|Oracle9i Application Developer's Guide - Advanced Queuing
Release 1 (9.0.1)
Part Number A88890-02
This section describes the new Advanced Queuing features of Oracle9i and previous releases.
The following sections describe the new features in Oracle Advanced Queuing:
Oracle9i introduces the following new Advanced Queuing features to improve e-business integration and use standard Internet transport protocols:
To perform queuing operations over the Internet, Advanced Queuing takes advantage of the Internet Data Access Presentation (IDAP), which defines message structure using XML. Using IDAP, AQ operations such as enqueue, dequeue, notification, and propagation can be executed using standard Internet transport protocols--HTTP(S) and SMTP. Third-party clients, including third-party messaging vendors, can also interoperate with AQ over the Internet.
IDAP messages can be requests, responses, or an error response. An IDAP document sent from an AQ client contains an attribute for designating the remote operation; that is, enqueue, dequeue, or register accompanied by operational data. The AQ implementation of IDAP can also be used to execute batched enqueue and dequeue of messages.
The HTTP and SMTP support in AQ is implemented by using the AQ servlet which is bundled with the Oracle database server. A client invokes the servlet through an HTTP post request that is sent to the Web server. The Web server invokes the servlet mentioned in the post method if one is not already invoked. The servlet parses the content of the IDAP document and uses the AQ Java API to perform the designated operation. On completion of the call, the servlet formats either a response or an error response as indicated by IDAP and sends it back to the client.
IDAP is transport independent and therefore can work with other transport protocols transparently. Oracle9i supports HTTP and SMTP; other proprietary protocols can also be supported using the callout mechanism through transformations.
AQ functionality allows only authorized Internet users to perform AQ operations on AQ queues. An Internet user connects to a Web server, which in turn connects to the database using an application server. The Internet user doing the operation is typically not the database user connected to the database. Also, the AQ queues may not reside in the same schema as the connected database user. Advanced Queuing uses proxy authentication so that only authorized Internet users can perform AQ operations on AQ queues.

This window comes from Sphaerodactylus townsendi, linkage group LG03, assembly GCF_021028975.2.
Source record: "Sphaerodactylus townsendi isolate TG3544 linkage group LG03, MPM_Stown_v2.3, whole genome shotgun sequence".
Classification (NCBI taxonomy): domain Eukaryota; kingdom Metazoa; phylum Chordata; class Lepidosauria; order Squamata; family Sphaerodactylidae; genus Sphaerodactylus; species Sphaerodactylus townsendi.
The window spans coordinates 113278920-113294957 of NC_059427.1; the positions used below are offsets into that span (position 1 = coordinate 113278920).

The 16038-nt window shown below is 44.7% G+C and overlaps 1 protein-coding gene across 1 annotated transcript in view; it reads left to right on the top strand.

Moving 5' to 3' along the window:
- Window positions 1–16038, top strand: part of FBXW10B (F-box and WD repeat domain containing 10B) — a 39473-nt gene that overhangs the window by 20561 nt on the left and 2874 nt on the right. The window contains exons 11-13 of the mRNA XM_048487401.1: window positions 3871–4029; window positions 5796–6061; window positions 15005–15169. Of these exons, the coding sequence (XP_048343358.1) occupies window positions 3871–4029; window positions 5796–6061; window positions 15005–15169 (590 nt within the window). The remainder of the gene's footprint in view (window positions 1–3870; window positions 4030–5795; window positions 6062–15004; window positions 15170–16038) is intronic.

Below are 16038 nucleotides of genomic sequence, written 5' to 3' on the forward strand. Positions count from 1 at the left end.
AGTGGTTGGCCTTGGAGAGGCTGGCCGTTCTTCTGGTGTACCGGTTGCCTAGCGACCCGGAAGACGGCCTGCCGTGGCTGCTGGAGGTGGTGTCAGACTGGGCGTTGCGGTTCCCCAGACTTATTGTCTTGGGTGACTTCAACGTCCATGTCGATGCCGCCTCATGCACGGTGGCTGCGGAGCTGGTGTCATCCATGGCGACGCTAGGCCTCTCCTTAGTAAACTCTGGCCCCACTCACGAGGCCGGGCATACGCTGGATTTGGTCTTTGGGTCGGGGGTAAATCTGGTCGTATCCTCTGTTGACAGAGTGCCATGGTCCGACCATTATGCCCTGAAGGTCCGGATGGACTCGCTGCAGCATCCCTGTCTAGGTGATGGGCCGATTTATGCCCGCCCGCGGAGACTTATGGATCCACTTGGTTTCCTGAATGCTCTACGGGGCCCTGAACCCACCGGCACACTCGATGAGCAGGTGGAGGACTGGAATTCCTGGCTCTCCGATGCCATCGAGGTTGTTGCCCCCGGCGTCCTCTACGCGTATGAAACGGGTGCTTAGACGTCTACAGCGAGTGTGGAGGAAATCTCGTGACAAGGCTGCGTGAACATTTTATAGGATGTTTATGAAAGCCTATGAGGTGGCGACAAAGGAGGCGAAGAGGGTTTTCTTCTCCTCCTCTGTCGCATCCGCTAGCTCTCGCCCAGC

OID Integration: To leverage LDAP as the single point for managing generic information, Advanced Queuing is integrated with the Oracle Internet Directory (OID) server. This addresses the following requirements:
XML Integration: XML has emerged as a standard for e-business data representations. The XMLType datatype has been added to the Oracle server to support operations on XML data. AQ not only supports XMLType data type payloads, but also allows definitions of subscriptions based on the contents of an XML message. This is powerful functionality for online market places where multiple vendors can define their subscriptions based on the contents of the orders.
Applications are designed independent of each other. So, the messages they understand are different from each other. To integrate these applications, messages have to be transformed. There are various existing solutions to handle these transformations. AQ provides a transformation infrastructure that can be used to plug in transformation functionality from Oracle Application Interconnect or other third-party solutions such as Mercator without losing AQ functionality. Transformations can be specified as PL/SQL call back functions, which are applied at enqueue, dequeue, or propagation of messages. These PL/SQL callback functions can call third-party functions implemented in C, Java, or PL/SQL. XSLT transformations can also be specified for XML messages.
You can use new and enhanced Oracle Enterprise Manager to manage Advanced Queuing, as follows:
Oracle diagnostics and tuning pack supports alerts and monitoring of AQ queues. Alerts can be sent when the number of messages for a particular subscriber exceeds a threshold. Alerts can be sent when there is an error in propagation. In addition, queues can be monitored for the number of messages in ready state or the number of messages per subscriber.
PL/SQL notifications and e-mail notifications: Oracle9i allows notifications on the queues to be PL/SQL functions. Using this functionality, users can register PL/SQL functions that will be called when a message of interest is enqueued. Using e-mail notification functionality, an e-mail address can be registered to provide notifications. E-mail will be sent if the message of interest arrives in the queue. Presentation of the e-mail message can also be specified while registering for e-mail notification. Users can also specify an HTTP URL to which notifications can be sent.
Dequeue enhancements: Using the dequeue with a condition functionality, subscribers can select messages that satisfy a specified condition from the messages meant for them.
Overall performance improvements: AQ exhibits overall performance improvements as a result of code optimization and other changes.
Propagation enhancements: The maximum number of job queue processes has been increased from 36 to 1000 in Oracle9i. With Internet propagation, you can set up propagation between queues over HTTP. Overall performance improvements have been made in propagation due to design changes in the propagation algorithm.
All the new Oracle9i features are supported through JMS, as well as the following:
The Oracle8i release included the following Advanced Queuing features: